#WriterlyWednesday

We are all writers. In academia, every facet of our work life is connected to one or more forms of writing. So, we decided to create a space to foster writing and engage in discussion about the craft of writing.

All members of the broader graduate community (grad students, faculty and staff) are invited to drop-in and take part in creating a ‘mid-week’ space for writing.

Every Wednesday, noon to 2:00 p.m.

Location: Thistle 253 (TH)

Each 2-hour session will begin with a 20 min facilitated conversation or presentation on topics related to writer and writing. The rest of the time; we’ll write. You are welcome to bring your laptop, writing resources and your lunch!

Winter Term- #WriterlyWednesday Schedule:

Wednesday, January 11: Making Writing Resolutions That Stick It’s the new year. Join us for the launch of the 2017 #WriterlyWednesday season with a conversation about making writing resolutions that you can maintain for the year. Academic writing consultant Dr. Daveena Tauber of Scholar-Studio.com will share her wisdom and success strategies.

Wednesday, January 18: Mastering Office 365 Join this workshop to explore new exciting features of Office 365 and see why it’s not the same Microsoft Office you’ve used for years. Write from anywhere and with anyone. Create, save, share, and collaborate. Learn about key features to help you polish your writing and make time-consuming tasks a breeze. Instructor: Laura Lane

Wednesday, January 26: Graduate Student Writing Groups Starting an academic writing group for graduate students? Think you might benefit from a graduate student writing group? Join us as we discuss how to form and structure a graduate student writing group. We’ll also discuss some of the barriers and other practical considerations. Facilitators:  Karen Julien and Jacqueline Beres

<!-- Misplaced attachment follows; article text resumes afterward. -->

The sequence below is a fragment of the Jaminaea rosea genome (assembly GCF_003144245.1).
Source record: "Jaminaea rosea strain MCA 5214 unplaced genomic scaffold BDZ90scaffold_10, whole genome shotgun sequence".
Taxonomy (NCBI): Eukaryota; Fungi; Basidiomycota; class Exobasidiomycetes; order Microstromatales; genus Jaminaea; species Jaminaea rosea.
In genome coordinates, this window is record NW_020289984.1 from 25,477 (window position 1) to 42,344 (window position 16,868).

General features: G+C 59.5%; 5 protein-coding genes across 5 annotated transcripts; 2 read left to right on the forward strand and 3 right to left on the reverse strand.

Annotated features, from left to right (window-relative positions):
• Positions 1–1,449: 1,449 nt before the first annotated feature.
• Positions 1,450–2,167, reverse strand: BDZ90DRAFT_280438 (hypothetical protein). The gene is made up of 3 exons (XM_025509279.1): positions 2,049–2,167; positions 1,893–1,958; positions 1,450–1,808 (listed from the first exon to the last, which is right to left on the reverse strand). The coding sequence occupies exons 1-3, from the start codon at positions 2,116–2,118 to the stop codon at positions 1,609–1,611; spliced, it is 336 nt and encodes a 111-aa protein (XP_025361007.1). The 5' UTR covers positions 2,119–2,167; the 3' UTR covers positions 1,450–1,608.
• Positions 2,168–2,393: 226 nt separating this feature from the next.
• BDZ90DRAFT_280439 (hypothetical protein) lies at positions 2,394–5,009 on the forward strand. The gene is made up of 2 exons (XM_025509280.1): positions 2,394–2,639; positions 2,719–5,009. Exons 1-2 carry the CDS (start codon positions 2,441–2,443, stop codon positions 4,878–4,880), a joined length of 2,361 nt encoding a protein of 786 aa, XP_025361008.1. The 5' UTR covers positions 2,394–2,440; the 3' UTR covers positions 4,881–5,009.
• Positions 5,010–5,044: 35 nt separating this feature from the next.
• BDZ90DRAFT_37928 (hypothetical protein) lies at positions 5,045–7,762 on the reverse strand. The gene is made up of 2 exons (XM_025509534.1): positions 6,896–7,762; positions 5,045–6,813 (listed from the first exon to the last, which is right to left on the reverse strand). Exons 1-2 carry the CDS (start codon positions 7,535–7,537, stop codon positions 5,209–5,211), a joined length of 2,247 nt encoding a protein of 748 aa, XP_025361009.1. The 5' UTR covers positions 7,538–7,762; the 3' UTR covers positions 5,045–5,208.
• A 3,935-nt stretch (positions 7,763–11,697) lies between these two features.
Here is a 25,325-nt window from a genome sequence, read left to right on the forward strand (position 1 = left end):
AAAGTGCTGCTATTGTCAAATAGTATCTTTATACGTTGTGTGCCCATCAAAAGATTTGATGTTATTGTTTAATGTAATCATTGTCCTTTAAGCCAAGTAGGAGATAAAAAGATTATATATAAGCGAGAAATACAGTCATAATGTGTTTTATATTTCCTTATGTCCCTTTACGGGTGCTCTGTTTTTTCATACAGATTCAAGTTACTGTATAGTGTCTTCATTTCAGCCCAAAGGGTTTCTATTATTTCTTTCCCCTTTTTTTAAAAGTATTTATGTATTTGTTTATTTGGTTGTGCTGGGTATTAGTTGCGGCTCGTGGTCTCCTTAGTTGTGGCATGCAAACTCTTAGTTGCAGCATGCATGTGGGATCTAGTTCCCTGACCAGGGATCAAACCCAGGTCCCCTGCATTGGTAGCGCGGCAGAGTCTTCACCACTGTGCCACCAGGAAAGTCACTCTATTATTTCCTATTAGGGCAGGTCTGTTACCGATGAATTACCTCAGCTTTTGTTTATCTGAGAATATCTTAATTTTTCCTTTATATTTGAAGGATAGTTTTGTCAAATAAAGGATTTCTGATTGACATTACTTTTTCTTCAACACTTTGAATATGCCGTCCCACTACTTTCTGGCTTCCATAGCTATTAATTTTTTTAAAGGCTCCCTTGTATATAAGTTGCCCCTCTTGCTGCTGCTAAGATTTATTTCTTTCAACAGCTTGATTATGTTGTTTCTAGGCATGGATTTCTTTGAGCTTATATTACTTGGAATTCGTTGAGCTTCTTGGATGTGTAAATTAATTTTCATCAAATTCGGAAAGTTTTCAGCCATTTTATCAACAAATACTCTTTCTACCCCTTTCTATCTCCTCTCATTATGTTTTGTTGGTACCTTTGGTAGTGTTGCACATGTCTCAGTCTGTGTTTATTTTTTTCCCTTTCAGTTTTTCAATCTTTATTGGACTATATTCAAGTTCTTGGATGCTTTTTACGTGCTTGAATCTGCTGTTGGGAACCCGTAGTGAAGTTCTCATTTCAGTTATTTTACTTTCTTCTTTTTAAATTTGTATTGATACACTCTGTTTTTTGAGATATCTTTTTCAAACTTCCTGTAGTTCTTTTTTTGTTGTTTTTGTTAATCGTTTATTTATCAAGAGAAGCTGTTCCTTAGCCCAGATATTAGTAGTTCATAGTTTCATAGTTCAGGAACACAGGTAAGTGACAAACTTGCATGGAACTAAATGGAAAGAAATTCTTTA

Wednesday, February 1: Finding Focus and Flow This free flow responsive writing activity will help you 1) think about conceptualizing your ideas, 2) make your implicit ideas explicit, 3) identify any gaps in your thinking, and 4) with a strategy you can apply in your future writing. Nicola Simmons, Faculty of Education

Remaining dates TBA

Fall Term- #WriterlyWednesday Schedule:

Wednesday, Sept. 14: Creating Your Writing Practice Only you can create and commit to a habit of writing thats right for you to help you both flourish and finish. Together, we’ll discuss and share insights and tips we’ve gained on our writing practices. Lianne Fisher, Centre for Pedagogical Innovation.

Wednesday, Sept. 21: Struggling With Citations? There’s a Tool for That! Citation management software can help you store and organize references and save time by automatically generating in-text citations and bibliographies. This session will introduce you to the range of features available in three free web-based citation management tools: Endnote Basic, Zotero and Mendeley. Jennifer Thiessen, Library Services.

Wednesday, Sept. 28: Finding Your Writer’s Voice & Identity Have you considered why you write and to whom you are writing to? How do you want to be known. Are you ready to make some courageous changes? In this session, we’ll address these big questions and help you discover your writer’s voice and identity. Snežana Ratković, Faculty of Education

Wednesday, Oct. 5: Pomodoro Power It’s midterm. Learn the Pomodoro technique to manage time and keep yourself writing. We’ll introduce this simple format and then power write throughout our time block. Michelle McGinn Faculty of Education.

Wednesday, Oct. 12: TBA ‘Open Mic’